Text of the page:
Civil Rights Movement

Richard Le

UGA is now intergrated...

The 1961 desegregation of the University of Georgia by Hamilton Holmes and Charlayne Hunter is considered a defining moment in civil rights history, leading to the desegregation of other institutions of higher education in Georgia and throughout the Deep South.

March on Washington D.C.

Wednesday, Aug. 28th 1963 at 12am

Washington D.C., WV, United States

Washington, WV

100 years after Abraham Lincoln signed the Emancipation Proclamation, over 250,000 citizens marched to the Lincoln Memorial in Washington D.C. in order to gain jobs and freedom for African Americans.

SNCC ( Student non-violent coordinating committee)

Sunday, April 17th 1960 at 12am

Greensboro, NC, United States

Greensboro, NC

Throughout the south, groups of black and white students were inspired by Dr. King's methods of non-violence and civil disobedience in order to challenge unfair segregation laws. Greensboro, NC is where it began.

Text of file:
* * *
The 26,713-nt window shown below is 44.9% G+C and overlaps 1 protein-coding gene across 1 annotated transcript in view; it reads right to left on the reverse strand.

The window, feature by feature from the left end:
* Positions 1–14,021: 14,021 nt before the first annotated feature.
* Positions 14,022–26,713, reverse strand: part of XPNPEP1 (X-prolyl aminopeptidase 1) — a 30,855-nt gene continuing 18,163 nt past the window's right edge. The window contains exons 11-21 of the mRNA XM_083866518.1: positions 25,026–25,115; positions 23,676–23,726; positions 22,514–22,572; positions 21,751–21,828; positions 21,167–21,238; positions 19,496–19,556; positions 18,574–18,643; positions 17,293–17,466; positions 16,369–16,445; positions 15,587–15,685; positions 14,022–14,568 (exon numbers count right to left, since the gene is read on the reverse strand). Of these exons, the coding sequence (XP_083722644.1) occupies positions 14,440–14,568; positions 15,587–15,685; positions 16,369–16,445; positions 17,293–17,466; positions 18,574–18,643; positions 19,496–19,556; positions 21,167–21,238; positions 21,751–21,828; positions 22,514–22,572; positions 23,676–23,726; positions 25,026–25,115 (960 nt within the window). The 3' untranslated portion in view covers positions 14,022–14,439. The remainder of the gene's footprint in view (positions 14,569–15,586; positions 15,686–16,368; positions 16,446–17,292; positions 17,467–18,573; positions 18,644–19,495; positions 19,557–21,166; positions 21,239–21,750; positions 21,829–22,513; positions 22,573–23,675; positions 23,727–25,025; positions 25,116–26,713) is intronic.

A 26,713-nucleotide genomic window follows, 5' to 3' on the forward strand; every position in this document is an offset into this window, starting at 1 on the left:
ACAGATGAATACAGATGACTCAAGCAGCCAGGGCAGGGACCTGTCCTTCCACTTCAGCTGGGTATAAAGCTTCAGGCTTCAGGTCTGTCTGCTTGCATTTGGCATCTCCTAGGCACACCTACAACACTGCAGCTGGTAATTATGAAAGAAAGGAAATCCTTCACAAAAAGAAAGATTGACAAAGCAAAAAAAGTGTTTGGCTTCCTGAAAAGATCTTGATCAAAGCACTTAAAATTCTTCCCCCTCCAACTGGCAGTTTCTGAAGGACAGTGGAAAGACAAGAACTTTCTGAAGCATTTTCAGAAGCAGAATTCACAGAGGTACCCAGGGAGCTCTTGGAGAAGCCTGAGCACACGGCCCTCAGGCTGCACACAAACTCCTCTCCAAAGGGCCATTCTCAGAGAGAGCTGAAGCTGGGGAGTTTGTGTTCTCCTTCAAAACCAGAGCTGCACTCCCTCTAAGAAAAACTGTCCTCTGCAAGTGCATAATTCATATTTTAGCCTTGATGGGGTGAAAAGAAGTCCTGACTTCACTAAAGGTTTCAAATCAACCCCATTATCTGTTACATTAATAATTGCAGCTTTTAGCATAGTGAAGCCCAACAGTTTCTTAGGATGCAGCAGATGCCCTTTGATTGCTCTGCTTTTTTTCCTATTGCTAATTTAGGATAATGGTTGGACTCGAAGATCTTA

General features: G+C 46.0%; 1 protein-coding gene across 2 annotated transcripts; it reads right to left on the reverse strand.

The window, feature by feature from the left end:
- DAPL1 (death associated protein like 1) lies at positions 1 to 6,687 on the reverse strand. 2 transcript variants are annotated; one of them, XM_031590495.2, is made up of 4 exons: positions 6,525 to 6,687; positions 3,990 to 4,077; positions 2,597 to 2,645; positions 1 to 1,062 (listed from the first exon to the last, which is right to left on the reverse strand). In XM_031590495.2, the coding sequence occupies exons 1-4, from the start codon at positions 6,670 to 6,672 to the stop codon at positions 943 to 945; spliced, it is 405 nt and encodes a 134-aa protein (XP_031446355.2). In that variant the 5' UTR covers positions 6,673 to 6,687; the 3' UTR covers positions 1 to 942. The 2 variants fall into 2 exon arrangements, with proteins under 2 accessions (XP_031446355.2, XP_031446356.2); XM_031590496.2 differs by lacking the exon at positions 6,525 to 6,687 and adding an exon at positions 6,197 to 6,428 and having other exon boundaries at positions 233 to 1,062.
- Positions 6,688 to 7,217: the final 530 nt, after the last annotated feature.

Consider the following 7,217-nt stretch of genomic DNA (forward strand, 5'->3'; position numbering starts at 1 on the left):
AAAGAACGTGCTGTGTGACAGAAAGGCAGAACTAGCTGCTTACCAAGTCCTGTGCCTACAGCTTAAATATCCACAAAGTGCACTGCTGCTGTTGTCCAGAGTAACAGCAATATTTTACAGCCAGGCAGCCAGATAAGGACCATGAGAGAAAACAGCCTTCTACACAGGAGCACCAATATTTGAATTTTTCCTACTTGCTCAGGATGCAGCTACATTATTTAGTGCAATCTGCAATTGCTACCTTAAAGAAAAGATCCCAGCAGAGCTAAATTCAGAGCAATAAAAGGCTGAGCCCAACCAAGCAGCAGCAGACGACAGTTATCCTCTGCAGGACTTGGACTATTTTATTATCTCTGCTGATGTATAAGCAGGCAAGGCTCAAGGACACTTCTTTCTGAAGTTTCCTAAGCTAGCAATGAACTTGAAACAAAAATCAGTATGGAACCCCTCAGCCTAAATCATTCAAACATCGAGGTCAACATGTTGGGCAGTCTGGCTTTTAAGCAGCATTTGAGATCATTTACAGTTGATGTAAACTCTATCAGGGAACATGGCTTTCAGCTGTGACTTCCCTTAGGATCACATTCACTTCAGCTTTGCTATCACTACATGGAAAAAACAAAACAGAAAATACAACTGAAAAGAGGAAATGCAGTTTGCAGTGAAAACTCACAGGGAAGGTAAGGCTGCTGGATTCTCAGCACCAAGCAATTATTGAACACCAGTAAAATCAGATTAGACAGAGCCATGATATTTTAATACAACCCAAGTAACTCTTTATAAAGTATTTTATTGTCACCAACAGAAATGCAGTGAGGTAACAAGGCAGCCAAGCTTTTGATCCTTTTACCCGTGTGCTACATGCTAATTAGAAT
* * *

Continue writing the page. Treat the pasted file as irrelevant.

Sibley commission

Thursday, April 28th 1960 at 12am

Georgia, United States


Desegregate means to end the practice of segregation. Many school districts in Georgia threatened to close their schools if they were forced to desegregate.

UGA desegregation

Sunday, Feb. 28th 1960 at 12am to Tuesday, Feb. 28th 1961 at 12am

University of Georgia, Athens, GA, United States

Athens, GA

It wasn't until 1961 that African-Americans were allowed to attend the University of Georgia. Hamilton Holmes and Charlayne Hunter were the first black students integrated in the all-white college.

Albany movement

Friday, Nov. 17th 1961 at 12am

Albany, GA, United States

Albany, GA

SNCC, NAACP, and Dr. King helped to organize a large movement to end segregation in the south Georgia city of Albany. In addition to marches and boycotts, the protestors also help African-Americans register to vote.

Civil rights act

Thursday, June 11th 1964 at 12am

United States

On June 11, 1963, President John F. Kennedy gave a televised speech talking about the importance of civil rights for all Americans. He then asked Congress to create an Act that protected the freedoms of African-Americans by outlawing discrimination and segregation.